This article will discuss the ins and outs of a military divorce. The term military force refers to a divorce where at least one of the couple is on active duty in the military. Unfortunately, the divorce rate concerning the three couples is on the rise. It has been steadily increasing, according to the Defense Department, for the last decade. The divorce rate has increased from 2.6% in 2001 (beginning of Afghanistan operations) to 3.7% in 2011.
In general, people who are in the military and our getting divorced must follow the same procedure as people were not the military. The military views forces as a product civil manner for the civilian courts and commanders rarely get involved in domestic situations. Although the procedures for military divorces are the same as for civilian divorces, there are additional factors that must be considered. For example, Florida has a relaxed residency requirement for active-duty service personnel. Pursuant to Florida statute, any person in any branch of the Armed Forces of the United States, and the husband or the wife of any such person, if they are living within the state of Florida it is sufficient evidence of their Florida residency. Furthermore, Florida Courts have recognized an exception to the statutory definition, so as to allow members of the military to seek divorce in Florida without proving their actual presence in the state during the six-month statutory period before filing their petition for dissolution of marriage.
The Law offices of West Palm Beach divorce attorney, Stephen J. Press, is highly experienced in representing parties where at least one party is a member of the Armed Forces. We routinely represent persons who are overseas, in the military and wish to obtain a divorce. We take pride in handling these matters with utmost care with the aid of four decades of experience.Service Members Civil Relief Act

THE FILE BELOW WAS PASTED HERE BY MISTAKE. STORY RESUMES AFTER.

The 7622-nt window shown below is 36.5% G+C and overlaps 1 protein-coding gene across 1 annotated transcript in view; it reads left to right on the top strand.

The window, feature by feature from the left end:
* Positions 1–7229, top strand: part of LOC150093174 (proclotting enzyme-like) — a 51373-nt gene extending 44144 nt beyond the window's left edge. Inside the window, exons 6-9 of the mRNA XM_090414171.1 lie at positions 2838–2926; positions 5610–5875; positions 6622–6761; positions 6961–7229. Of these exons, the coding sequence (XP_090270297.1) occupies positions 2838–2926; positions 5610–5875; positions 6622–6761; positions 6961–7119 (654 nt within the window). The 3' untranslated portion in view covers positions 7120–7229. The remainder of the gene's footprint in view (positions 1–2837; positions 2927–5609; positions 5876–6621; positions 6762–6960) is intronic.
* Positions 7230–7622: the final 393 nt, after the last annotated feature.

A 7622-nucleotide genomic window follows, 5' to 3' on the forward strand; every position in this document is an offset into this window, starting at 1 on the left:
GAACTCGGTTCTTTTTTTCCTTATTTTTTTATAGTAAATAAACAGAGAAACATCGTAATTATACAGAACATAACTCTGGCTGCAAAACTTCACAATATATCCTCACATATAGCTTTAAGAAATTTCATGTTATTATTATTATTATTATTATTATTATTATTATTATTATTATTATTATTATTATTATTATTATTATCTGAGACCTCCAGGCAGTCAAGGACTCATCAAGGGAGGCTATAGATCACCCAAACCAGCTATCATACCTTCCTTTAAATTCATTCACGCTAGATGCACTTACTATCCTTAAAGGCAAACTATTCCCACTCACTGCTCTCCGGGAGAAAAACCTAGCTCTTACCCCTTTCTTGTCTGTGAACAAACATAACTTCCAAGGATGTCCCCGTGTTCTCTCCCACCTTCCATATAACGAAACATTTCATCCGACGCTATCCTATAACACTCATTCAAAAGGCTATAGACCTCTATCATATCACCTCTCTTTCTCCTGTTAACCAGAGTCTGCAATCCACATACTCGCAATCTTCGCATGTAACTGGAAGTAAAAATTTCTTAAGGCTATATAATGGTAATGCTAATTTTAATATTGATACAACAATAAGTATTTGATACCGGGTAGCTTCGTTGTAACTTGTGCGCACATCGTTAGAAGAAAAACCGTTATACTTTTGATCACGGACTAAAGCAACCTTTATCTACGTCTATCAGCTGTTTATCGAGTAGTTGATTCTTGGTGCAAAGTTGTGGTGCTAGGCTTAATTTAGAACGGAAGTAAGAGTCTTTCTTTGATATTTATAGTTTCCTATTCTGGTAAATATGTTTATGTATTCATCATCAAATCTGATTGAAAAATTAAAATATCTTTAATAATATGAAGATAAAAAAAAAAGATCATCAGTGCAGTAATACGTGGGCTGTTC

This federal law helps protect service members' legal rights when they are on active duty. If a service member is served with divorce papers and they don't wish to proceed they can obtain a "stay" or postponement of the court case upon a showing that the military service events that from asserting protecting a legal right such as an upcoming deployment.
In order to obtain a default judgment against a spouse (for not timely responding to a petition and summons) the petitioner in a divorce case must provide an affidavit stating that the party to be defaulted is not in the military service. If the party is in military service, the court will appoint an attorney to represent that person's interest usually resulting in a delay of the preceding.Uniform Services Former Spouses Protection Act (USFSPA)
The USFSPA is a federal law covering military personnel concerning issues such as child support, spousal support (alimony) and military retirement pay/pensions. The federal law guides military personnel to accept state statutes on addressing such issues. Federal law permits states to classified military retired pay as property, instead of income.Military Retirement Pay/Pension
Ex-spouses who have been married 10 years overlapping with 10 years of service can receive direct retirement payments from the Defense Finance and Accounting Service. The ex-spouse is limited to receiving no more than 50% of the military retirement pay. It is also possible to receive child support from the pension. The maximum combined amount that can be deducted is 65% of the disposable retirement pay.Thrift Savings Plan
A spouse can also receive the marital portion of the military persons thrift savings plan. It is treated by the court the same way as a 401 (K). The court order must meet certain requirements that are different from a civilian court order the disbursement of pensions and retirement funds.Contact a West Palm Beach Divorce Attorney
At the law offices of West Palm Beach divorce attorney, Stephen J. Press, we handle the full range of the voice of family law matters. We are dedicated to protecting your rights with professional excellence. Please contact West Palm Beach divorce attorney, Stephen J. Press at (561) 833-2772 or contact us online for a free consultation.